Sunday, May 15, 2011

The WaPo on HOME: good investigation but some cockeyed assumptions

Good investigation in lots of ways, this "Million-Dollar Wasteland" project in the Washington Post. Good discussion of waste caused by lack of followthrough in affordable housing projects that stall for money reasons. Good investigation (far as an outsider can tell) of alleged corruption in Anacostia.

However, I see two problems with the way the news articles describe the scope of the project:

- The series focuses on the HOME Investment Partnerships program alone but uses phrases like "the nation's housing fund" confusingly. This can obscure HOME's status as one of many sources of money to build new low-income or "affordable" (often middle-income) housing. Others include the McKinney-Vento Continuum of Care programs, 202/811 funding for elderly or disabled tenants, low-income housing tax credits (LIHTC), both HUD and USDA rural housing grants, VA veterans' housing programs... heck, I'm not even thinking of the biggest ones off the top of my head. Easiest way to get an idea is to look at the National Low Income Housing Coalitions' Advocates' Guide here.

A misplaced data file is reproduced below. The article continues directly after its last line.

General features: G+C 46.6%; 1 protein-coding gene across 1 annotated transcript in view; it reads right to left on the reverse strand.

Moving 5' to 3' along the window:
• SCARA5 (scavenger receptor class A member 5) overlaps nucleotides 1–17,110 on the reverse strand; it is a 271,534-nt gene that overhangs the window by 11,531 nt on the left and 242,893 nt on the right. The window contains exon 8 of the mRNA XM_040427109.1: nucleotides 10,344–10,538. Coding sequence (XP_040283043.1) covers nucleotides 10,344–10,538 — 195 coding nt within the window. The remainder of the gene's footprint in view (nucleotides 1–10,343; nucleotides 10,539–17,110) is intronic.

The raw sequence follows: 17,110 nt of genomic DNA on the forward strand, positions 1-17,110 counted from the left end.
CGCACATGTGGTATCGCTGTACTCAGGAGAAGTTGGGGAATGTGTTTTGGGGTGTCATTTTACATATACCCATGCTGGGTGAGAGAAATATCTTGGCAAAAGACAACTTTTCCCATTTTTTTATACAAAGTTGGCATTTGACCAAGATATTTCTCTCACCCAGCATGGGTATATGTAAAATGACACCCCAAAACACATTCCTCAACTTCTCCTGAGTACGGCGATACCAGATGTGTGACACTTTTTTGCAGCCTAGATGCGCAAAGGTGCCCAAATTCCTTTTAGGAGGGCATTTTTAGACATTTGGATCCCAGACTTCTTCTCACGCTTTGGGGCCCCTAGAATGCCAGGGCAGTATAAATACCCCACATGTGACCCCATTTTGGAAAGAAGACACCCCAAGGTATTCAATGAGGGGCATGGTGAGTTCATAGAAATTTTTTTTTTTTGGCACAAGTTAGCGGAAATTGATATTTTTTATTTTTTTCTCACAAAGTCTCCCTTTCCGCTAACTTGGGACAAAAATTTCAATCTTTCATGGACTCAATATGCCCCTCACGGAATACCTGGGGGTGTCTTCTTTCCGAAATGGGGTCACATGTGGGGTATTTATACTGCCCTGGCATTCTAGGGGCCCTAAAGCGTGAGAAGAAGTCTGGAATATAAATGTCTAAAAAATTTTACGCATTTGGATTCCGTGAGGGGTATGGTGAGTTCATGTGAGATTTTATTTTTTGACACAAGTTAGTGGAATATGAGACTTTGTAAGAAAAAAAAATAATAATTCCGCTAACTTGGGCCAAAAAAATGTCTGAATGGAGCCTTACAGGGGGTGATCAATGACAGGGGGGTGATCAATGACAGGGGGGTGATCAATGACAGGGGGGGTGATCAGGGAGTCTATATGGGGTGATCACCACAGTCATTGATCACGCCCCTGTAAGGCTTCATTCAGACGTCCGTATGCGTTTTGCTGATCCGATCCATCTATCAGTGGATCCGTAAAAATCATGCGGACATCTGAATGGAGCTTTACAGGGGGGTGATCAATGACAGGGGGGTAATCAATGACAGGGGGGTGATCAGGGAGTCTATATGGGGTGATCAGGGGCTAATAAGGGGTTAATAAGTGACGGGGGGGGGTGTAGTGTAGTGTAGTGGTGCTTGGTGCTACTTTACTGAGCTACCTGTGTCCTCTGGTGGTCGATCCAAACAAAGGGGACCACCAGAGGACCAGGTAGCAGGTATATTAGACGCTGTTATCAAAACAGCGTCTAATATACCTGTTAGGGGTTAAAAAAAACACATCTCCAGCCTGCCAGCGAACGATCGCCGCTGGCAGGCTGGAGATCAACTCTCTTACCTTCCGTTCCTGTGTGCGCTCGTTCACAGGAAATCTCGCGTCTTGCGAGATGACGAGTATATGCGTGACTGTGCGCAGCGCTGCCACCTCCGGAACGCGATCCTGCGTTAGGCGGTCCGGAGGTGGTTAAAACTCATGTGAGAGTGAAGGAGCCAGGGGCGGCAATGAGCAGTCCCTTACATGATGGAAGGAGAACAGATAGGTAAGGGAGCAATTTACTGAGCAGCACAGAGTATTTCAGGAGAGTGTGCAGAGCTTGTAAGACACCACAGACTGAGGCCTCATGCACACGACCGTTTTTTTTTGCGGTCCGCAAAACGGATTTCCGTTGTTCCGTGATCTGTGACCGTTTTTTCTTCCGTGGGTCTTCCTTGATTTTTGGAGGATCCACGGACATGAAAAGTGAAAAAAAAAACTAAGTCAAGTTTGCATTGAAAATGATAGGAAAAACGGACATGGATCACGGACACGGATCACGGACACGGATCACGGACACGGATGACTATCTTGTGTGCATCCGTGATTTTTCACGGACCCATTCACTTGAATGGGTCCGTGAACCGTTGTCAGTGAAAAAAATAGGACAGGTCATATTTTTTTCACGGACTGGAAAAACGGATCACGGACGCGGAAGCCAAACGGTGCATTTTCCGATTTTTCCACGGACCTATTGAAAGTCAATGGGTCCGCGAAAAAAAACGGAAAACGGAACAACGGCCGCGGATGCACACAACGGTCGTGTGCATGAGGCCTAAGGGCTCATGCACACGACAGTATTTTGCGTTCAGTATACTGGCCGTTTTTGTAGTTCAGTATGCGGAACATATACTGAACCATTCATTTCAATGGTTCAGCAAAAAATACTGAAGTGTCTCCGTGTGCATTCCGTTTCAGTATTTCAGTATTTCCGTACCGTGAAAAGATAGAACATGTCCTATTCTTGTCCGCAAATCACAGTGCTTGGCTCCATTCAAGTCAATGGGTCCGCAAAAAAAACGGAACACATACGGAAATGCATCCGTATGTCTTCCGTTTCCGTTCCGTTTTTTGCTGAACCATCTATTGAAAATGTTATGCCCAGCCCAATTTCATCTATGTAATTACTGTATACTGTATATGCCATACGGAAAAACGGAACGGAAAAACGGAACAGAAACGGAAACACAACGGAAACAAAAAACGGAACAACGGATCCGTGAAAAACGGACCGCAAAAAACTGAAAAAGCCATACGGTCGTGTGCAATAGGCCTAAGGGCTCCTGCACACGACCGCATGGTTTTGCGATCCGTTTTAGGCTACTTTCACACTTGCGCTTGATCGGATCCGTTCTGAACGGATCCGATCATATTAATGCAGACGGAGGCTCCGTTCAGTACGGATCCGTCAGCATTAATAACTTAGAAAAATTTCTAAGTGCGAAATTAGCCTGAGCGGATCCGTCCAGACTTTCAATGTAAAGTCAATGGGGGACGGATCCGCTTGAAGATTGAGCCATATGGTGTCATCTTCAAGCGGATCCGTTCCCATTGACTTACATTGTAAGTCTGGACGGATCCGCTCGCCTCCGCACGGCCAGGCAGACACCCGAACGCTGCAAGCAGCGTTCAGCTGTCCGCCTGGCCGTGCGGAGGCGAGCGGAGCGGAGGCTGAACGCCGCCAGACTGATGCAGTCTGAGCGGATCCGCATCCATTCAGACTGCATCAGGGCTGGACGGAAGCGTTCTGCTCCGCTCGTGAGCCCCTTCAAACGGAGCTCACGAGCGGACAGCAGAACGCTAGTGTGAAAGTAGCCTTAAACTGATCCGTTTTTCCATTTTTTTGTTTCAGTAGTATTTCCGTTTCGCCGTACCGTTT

- The series doesn't quite explain clearly that HOME funding is often the icing that glues together a multilayered cake of public and private financing to make a project. LIHTC developments, for example, often use small dollops of HOME funds, when they can get them, to make up the difference between the actual demands of a new project and financing obtained from private investors in exchange for tax credits. This means projects making big use of HOME funds are especially likely to be hovering at the edge of possibility -- hence projects that are likely to get stalled.

Not to say the rest of HUD is amazingly wonderful or amazingly different -- just to explain that this investigation concerns just one part of a much bigger whole.

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